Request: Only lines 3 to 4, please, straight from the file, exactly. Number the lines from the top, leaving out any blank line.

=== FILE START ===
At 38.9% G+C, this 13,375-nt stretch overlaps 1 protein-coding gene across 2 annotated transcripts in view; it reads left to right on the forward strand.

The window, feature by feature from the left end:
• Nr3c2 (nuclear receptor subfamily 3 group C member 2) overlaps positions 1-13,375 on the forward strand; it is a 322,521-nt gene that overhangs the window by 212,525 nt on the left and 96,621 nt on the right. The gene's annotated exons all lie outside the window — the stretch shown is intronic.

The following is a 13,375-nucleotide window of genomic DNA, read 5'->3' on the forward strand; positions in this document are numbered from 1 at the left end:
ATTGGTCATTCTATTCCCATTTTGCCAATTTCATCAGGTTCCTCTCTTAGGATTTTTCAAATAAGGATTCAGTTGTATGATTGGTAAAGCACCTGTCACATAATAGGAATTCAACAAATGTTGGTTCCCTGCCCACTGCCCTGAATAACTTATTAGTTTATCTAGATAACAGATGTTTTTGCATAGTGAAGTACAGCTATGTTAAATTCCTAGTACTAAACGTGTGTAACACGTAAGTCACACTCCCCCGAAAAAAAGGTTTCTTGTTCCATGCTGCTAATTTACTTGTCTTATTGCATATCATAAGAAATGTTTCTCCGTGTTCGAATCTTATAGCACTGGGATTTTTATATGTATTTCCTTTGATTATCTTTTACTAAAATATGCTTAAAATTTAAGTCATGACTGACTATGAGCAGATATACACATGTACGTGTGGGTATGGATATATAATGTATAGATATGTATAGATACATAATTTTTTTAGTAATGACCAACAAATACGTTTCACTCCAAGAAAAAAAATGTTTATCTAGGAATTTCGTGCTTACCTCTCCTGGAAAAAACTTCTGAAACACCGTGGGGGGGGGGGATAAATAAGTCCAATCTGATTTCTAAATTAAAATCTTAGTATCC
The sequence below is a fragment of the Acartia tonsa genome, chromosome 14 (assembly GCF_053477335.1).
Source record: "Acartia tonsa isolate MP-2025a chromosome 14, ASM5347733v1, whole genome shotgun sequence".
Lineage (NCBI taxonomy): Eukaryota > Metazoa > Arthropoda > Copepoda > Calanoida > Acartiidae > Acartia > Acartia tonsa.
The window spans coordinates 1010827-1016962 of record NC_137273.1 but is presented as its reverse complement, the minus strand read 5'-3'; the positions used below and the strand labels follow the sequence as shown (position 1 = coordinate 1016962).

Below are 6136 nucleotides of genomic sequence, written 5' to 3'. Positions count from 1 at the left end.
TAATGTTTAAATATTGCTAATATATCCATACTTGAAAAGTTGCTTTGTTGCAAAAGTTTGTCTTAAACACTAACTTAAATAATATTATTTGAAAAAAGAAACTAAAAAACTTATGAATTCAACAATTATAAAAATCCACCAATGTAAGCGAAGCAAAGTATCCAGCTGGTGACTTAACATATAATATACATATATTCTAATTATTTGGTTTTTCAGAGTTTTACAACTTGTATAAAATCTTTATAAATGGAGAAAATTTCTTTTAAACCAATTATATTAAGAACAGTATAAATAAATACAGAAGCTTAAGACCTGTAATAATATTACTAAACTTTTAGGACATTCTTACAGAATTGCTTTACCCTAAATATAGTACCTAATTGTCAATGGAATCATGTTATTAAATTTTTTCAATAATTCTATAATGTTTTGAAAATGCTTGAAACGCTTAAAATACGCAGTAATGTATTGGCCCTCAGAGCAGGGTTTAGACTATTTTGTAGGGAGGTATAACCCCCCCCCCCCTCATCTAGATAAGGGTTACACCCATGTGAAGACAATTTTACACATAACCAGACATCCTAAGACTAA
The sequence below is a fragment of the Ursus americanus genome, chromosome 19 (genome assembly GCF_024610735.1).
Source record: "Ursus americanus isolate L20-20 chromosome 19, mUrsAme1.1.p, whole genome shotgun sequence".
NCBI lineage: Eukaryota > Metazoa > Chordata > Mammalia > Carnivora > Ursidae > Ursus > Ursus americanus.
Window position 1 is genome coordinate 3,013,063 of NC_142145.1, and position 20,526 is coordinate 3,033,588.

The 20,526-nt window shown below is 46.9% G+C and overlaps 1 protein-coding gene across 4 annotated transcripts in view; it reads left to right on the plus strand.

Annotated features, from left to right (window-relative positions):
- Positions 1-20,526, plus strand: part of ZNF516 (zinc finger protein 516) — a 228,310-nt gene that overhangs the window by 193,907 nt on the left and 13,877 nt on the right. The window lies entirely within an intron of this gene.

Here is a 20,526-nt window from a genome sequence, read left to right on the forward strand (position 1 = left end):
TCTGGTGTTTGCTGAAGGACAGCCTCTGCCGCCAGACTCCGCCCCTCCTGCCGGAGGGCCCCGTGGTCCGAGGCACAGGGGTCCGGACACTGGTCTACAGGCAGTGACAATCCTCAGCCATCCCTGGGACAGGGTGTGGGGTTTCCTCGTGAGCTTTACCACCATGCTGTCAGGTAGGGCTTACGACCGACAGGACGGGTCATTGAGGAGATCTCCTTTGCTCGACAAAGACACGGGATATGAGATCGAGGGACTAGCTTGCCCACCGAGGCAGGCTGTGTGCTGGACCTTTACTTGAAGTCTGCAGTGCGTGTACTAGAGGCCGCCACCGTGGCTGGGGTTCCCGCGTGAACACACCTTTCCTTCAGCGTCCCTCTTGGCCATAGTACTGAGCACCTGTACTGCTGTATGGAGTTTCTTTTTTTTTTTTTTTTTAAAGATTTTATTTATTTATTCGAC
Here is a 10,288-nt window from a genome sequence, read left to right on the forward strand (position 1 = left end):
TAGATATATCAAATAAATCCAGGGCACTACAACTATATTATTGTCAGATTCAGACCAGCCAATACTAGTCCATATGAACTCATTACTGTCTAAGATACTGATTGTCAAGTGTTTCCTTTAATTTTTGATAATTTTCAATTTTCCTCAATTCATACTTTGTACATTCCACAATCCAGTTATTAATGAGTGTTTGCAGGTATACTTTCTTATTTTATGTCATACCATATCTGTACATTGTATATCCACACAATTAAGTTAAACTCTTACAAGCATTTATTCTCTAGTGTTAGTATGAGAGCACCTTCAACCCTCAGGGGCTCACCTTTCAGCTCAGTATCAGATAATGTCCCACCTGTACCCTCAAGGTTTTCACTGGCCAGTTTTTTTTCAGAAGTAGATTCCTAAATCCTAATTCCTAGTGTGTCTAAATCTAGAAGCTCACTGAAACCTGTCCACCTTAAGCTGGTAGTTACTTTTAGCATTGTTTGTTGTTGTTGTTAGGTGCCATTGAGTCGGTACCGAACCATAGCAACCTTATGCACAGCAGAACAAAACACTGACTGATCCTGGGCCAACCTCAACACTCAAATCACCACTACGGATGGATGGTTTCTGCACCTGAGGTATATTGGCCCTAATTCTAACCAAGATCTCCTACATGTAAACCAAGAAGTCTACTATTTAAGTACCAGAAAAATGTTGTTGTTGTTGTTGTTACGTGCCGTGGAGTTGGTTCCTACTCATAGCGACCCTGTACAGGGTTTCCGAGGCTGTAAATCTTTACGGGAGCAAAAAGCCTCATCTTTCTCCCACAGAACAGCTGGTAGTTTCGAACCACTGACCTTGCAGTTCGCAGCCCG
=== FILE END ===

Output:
• Nr3c2 (nuclear receptor subfamily 3 group C member 2) overlaps positions 1-13,375 on the forward strand; it is a 322,521-nt gene that overhangs the window by 212,525 nt on the left and 96,621 nt on the right. The gene's annotated exons all lie outside the window — the stretch shown is intronic.

The following is a 13,375-nucleotide window of genomic DNA, read 5'->3' on the forward strand; positions in this document are numbered from 1 at the left end: